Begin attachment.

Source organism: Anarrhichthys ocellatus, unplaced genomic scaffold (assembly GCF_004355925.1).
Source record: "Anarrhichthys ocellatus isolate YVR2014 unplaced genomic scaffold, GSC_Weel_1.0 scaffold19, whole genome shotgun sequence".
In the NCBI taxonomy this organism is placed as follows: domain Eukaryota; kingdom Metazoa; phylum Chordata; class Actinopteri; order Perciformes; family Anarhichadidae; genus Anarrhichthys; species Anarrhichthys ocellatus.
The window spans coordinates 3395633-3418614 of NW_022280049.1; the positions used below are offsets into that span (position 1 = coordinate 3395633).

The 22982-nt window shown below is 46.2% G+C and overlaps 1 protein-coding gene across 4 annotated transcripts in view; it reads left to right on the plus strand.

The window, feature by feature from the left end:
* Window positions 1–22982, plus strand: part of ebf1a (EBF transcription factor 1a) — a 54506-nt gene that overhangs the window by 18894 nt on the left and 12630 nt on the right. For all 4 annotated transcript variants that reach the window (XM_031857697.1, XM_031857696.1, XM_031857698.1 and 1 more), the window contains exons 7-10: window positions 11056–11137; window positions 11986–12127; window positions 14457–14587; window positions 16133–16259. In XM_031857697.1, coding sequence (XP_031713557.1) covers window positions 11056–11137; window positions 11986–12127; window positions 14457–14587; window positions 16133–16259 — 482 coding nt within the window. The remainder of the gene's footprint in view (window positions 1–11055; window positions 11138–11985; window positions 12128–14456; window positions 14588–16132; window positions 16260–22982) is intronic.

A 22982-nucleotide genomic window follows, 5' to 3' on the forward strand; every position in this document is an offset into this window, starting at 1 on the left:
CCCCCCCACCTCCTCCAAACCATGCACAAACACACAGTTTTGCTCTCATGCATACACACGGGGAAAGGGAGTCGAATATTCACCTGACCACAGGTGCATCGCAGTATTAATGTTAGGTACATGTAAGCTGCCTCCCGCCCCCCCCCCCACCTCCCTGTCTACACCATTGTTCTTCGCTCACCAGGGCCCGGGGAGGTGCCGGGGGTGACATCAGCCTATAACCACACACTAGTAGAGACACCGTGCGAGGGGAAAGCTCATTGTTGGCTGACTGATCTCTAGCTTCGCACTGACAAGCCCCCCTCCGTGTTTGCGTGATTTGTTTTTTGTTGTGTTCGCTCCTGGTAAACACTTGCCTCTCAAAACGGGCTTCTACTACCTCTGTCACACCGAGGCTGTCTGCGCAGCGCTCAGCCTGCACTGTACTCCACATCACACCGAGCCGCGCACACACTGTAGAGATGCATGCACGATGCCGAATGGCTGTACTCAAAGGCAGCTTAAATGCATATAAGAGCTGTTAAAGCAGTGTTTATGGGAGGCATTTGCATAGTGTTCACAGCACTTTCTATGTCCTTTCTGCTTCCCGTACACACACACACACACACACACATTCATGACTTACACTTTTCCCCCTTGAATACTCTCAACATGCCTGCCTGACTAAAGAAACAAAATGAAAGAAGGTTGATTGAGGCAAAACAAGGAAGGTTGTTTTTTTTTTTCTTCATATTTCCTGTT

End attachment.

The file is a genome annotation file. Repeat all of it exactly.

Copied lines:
Source organism: Anarrhichthys ocellatus, unplaced genomic scaffold (assembly GCF_004355925.1).
Source record: "Anarrhichthys ocellatus isolate YVR2014 unplaced genomic scaffold, GSC_Weel_1.0 scaffold19, whole genome shotgun sequence".
In the NCBI taxonomy this organism is placed as follows: domain Eukaryota; kingdom Metazoa; phylum Chordata; class Actinopteri; order Perciformes; family Anarhichadidae; genus Anarrhichthys; species Anarrhichthys ocellatus.
The window spans coordinates 3395633-3418614 of NW_022280049.1; the positions used below are offsets into that span (position 1 = coordinate 3395633).

The 22982-nt window shown below is 46.2% G+C and overlaps 1 protein-coding gene across 4 annotated transcripts in view; it reads left to right on the plus strand.

The window, feature by feature from the left end:
* Window positions 1–22982, plus strand: part of ebf1a (EBF transcription factor 1a) — a 54506-nt gene that overhangs the window by 18894 nt on the left and 12630 nt on the right. For all 4 annotated transcript variants that reach the window (XM_031857697.1, XM_031857696.1, XM_031857698.1 and 1 more), the window contains exons 7-10: window positions 11056–11137; window positions 11986–12127; window positions 14457–14587; window positions 16133–16259. In XM_031857697.1, coding sequence (XP_031713557.1) covers window positions 11056–11137; window positions 11986–12127; window positions 14457–14587; window positions 16133–16259 — 482 coding nt within the window. The remainder of the gene's footprint in view (window positions 1–11055; window positions 11138–11985; window positions 12128–14456; window positions 14588–16132; window positions 16260–22982) is intronic.

A 22982-nucleotide genomic window follows, 5' to 3' on the forward strand; every position in this document is an offset into this window, starting at 1 on the left:
CCCCCCCACCTCCTCCAAACCATGCACAAACACACAGTTTTGCTCTCATGCATACACACGGGGAAAGGGAGTCGAATATTCACCTGACCACAGGTGCATCGCAGTATTAATGTTAGGTACATGTAAGCTGCCTCCCGCCCCCCCCCCCACCTCCCTGTCTACACCATTGTTCTTCGCTCACCAGGGCCCGGGGAGGTGCCGGGGGTGACATCAGCCTATAACCACACACTAGTAGAGACACCGTGCGAGGGGAAAGCTCATTGTTGGCTGACTGATCTCTAGCTTCGCACTGACAAGCCCCCCTCCGTGTTTGCGTGATTTGTTTTTTGTTGTGTTCGCTCCTGGTAAACACTTGCCTCTCAAAACGGGCTTCTACTACCTCTGTCACACCGAGGCTGTCTGCGCAGCGCTCAGCCTGCACTGTACTCCACATCACACCGAGCCGCGCACACACTGTAGAGATGCATGCACGATGCCGAATGGCTGTACTCAAAGGCAGCTTAAATGCATATAAGAGCTGTTAAAGCAGTGTTTATGGGAGGCATTTGCATAGTGTTCACAGCACTTTCTATGTCCTTTCTGCTTCCCGTACACACACACACACACACACACATTCATGACTTACACTTTTCCCCCTTGAATACTCTCAACATGCCTGCCTGACTAAAGAAACAAAATGAAAGAAGGTTGATTGAGGCAAAACAAGGAAGGTTGTTTTTTTTTTTCTTCATATTTCCTGTT